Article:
Seven-footer, No. 4 basketball recruit in nation for 2021, visits Ohio State first

Adam Jardy
From left, Chet Holmgren's mother, father David Holmgren, Ohio State men's basketball coach Chris Holtmann and Chet Holmgren at the Ohio State-Miami football game Saturday. [Adam Jardy]

The open contact period of the recruiting calendar threw the Holmgren family into a bit of a whirlwind.

Since the open period allowing college coaches to visit schools to recruit players began Sept. 9, there has been a steady stream of attention for Chet Holmgren, the No. 4 national recruit in the class of 2021. With plenty of time to make a decision, and interest from across the country, Holmgren managed to sift through it all and decide on two early official visits.

He will visit Gonzaga during the weekend of Oct. 5. And an unofficial visit to nearby Minnesota is on tap for this weekend. But first, Holmgren and his parents made their first official visit last weekend when they went to Ohio State.

“Well, that was Chet’s decision,” his father, David Holmgren, told The Dispatch. “That really wasn’t up to us. I guess you could say he had a soft spot in his heart for Ohio State since he was a kid. He kind of became an Ohio State fan when (Jared) Sullinger was there. That might’ve had something to do with it. He wanted to go there, so I said OK, let’s go.”

A 7-foot, 190-pound junior, the younger Holmgren is a five-star prospect and the No. 4 national recruit according to the composite rankings. A versatile, skilled big man, he famously drew headlines during the summer when a clip of him blowing past Steph Curry at a camp went viral on the internet.

It’s all added to the buzz surrounding the Minneapolis Minnehaha Academy player.

“It hit us unexpectedly the last couple of weeks,” his father said. “With school starting and the ability for the coaches to hit campus and talk to us on-site at the high school, it was a whirlwind with a lot of people hitting us all at once. We weren’t quite prepared for it, I guess you could say. We’re just taking it one day at a time.”

Even the two-day trip to Ohio State, which saw the Holmgren family take in the football team’s 76-5 win against Miami University in Ohio Stadium, was a lot to process in a short amount of time.

“The visit was fun,” David Holmgren said. “It was informative, beautiful campus, and the coaches were very hospitable and got their message across very clearly. He gets to spend some of the time with the kids, we get to spend all the time with the coaches, basically.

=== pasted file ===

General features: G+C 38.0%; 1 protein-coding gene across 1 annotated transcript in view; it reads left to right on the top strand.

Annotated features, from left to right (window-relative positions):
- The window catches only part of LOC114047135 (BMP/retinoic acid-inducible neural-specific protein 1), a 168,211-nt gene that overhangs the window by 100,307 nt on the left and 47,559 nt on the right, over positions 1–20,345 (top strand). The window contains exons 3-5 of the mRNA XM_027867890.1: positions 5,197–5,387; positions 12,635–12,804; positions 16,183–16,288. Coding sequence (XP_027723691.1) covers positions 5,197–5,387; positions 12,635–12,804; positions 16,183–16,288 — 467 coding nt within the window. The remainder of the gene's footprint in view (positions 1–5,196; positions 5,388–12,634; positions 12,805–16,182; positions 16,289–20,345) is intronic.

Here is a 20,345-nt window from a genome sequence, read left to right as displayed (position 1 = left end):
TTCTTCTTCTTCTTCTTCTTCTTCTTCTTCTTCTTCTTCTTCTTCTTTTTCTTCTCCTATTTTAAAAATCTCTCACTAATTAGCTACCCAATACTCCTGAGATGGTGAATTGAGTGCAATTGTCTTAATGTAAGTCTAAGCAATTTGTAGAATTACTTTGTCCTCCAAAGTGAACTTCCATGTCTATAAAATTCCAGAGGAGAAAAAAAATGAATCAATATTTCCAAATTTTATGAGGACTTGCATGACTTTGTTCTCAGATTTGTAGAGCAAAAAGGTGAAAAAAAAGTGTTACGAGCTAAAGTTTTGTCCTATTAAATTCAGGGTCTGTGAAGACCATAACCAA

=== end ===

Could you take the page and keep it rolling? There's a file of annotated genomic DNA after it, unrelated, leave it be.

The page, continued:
“Honestly, it’s really hard to kind of get a feel for it in two days. This was our first visit, so everybody’s on their best behavior so it’s really hard to say if there was anything derogatory about it. I guess time will tell as we get to talking to them more and seeing them more how that all works out.”

The highlight, he said, was that “the kids seemed genuinely comfortable there with the staff and their surroundings, and that was nice to see.”

The Holmgren family is in no rush to make a commitment, he said. Although it has been more than 30 years since David Holmgren was recruited, ultimately signing with and playing for Minnesota from 1985-88, his experiences have helped him give his son some advice as he goes through the process.

“What I’ve told him is just make sure you feel comfortable with the staff and the kids,” he said. “That’s kind of hard with one visit. If he chooses, we can come back again next year. He’s got to be comfortable with the staff and the kids, particularly the kids, and he’s got to be comfortable with the school on top of that. It’s a lot to process in a short time.”

David Holmgren said his ties to Minnesota, as well as the close proximity of the school, will not impact his son’s decision. The ultimate decider will be Chet’s comfort level with the school he chooses, he said.

“It’s his life, and the ties he wants to go forward with are what’s important to me,” he said. “I’m in no way influencing him one way or another to go anywhere, my alma mater or not. That’s completely up to him. I’m not pushing in any direction. Maybe later on when I have more information from everybody I might make some suggestions, but right now it’s whatever he wants to do is what we’re going to explore.”


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